Once each of the affected components has been moved into position (and verified if appropriate), processing continues to 118 where data of the loaded instruction is used to cause the retraction of electron collimator (element 62 of FIG. 2). Electron collimator 62 may be fully or partially retracted to avoid disruption of the delivery of the desired photon field. Processing at 118 may also include the verification that electron collimator 62 has been properly retracted.
Processing continues at 120 where data of the loaded instruction is used to cause the positioning of photon collimator 64 to form the desired field shape. Processing at 120 may also include the verification that the collimator has been properly positioned.
Processing continues at 122 where radiation therapy device 10 is operated to deliver a dose of photon radiation of the desired intensity and duration (as defined by the instruction loaded at 111). Processing continues at 124 where some verification or adjustment of the dosage applied at 122 occurs. For example, dosimetry devices and techniques may be used to detect, monitor, and measure the amount of radiation delivered at 122. In particular, the radiation delivered at 122 is compared to the prescribed dose defined in the loaded instruction from the sequence group retrieved at 104. In some embodiments, processing at 124 may involve adjusting the dose applied at 122.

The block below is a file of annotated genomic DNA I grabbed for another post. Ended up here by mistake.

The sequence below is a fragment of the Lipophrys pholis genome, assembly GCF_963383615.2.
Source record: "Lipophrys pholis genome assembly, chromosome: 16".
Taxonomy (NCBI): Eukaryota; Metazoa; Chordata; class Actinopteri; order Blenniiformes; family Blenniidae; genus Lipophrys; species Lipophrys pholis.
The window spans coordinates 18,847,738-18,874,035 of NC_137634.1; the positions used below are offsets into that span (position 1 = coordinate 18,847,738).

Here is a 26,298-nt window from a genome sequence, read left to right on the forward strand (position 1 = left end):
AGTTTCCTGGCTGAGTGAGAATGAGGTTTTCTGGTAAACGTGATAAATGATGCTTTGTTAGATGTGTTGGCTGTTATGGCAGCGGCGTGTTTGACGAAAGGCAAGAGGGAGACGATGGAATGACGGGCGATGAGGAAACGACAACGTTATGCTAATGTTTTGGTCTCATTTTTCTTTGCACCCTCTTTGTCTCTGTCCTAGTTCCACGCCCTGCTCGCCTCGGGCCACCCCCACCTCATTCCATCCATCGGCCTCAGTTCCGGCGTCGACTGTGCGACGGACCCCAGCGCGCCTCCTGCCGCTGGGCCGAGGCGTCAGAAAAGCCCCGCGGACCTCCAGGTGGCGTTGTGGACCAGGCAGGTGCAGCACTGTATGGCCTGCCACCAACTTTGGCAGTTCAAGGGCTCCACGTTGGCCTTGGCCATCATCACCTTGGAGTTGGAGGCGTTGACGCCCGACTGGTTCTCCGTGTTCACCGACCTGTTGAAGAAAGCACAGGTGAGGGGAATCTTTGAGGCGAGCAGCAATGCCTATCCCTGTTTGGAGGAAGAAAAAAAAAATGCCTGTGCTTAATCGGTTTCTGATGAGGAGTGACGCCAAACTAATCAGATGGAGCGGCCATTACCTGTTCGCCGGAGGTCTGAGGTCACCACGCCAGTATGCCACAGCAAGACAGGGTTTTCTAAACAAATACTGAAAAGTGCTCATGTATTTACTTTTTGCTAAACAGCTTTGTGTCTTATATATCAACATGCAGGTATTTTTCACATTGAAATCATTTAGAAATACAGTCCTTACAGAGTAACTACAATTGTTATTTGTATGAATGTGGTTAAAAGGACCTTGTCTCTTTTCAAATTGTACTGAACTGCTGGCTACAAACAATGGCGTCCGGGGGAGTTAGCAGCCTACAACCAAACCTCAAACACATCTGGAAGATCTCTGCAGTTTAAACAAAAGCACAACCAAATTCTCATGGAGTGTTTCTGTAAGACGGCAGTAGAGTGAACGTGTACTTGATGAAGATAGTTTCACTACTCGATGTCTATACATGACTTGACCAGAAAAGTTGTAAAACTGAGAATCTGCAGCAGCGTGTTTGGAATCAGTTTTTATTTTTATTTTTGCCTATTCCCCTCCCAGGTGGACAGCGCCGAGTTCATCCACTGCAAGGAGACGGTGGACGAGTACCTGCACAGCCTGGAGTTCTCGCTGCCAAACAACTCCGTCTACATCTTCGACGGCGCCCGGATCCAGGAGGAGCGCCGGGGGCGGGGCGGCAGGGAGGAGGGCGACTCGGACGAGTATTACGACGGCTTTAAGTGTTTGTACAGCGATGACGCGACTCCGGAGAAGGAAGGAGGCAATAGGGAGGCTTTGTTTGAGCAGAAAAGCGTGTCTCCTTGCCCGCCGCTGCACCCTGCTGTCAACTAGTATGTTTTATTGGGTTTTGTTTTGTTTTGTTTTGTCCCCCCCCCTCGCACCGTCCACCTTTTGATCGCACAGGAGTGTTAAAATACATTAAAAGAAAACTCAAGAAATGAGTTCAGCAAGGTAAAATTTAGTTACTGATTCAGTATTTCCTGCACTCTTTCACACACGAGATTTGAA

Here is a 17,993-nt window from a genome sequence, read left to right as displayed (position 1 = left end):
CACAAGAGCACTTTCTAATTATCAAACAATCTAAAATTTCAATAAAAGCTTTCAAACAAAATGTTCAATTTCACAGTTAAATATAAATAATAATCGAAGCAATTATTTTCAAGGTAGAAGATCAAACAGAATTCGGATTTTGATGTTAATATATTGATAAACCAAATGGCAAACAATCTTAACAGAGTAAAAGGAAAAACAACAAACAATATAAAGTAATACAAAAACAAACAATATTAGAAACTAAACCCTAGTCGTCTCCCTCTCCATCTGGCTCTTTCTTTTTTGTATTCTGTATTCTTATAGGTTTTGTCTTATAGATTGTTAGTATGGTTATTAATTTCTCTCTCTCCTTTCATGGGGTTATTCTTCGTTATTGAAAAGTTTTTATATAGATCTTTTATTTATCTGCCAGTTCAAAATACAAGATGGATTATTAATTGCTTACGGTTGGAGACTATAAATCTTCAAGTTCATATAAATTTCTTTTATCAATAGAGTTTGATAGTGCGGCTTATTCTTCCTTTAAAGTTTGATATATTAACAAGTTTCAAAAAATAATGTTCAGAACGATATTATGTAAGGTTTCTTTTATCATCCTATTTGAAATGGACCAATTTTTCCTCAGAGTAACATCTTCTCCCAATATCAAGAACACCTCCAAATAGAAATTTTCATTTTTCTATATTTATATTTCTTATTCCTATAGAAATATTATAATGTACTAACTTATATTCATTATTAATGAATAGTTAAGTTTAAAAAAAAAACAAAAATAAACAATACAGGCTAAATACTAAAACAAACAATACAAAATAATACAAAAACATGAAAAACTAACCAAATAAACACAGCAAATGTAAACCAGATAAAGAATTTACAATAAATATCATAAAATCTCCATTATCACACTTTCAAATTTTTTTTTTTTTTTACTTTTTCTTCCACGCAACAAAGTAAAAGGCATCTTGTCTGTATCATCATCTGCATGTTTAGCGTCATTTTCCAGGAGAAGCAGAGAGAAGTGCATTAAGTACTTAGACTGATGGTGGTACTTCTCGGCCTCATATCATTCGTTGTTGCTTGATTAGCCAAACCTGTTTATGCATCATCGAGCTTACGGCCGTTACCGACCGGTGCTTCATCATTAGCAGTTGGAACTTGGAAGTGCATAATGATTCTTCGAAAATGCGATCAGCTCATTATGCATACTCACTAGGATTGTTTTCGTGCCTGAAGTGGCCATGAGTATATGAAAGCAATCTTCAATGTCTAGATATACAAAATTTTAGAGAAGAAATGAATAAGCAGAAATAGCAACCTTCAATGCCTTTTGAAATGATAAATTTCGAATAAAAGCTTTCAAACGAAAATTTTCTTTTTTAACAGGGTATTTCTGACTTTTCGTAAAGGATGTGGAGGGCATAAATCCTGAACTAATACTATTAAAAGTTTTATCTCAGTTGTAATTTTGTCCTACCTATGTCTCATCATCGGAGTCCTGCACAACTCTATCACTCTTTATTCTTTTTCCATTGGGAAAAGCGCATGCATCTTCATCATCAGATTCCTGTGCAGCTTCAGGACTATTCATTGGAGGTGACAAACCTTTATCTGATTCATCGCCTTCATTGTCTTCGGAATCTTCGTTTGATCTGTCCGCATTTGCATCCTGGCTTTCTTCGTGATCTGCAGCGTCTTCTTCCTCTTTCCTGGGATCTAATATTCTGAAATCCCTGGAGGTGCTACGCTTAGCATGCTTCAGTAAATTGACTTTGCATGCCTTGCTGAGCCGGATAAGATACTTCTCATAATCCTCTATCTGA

Once the prescribed dose for the field has been applied, processing continues at 126 where a determination is made whether any further field(s) are to be delivered (e.g., whether any further instructions of the sequence group remain to be loaded). If so, processing reverts to 111 where the next instruction of the group is loaded.
If processing at 114 indicates that electron radiation, rather than photon radiation, is to be delivered in the field defined by the loaded instruction, processing continues to 130-138 where processing similar to 116-124 occurs, with the exception that photon collimator 64 is partially or fully retracted and electron collimator 62 is moved into a position to properly shape the required field, and a prescribed dose of electron radiation is delivered.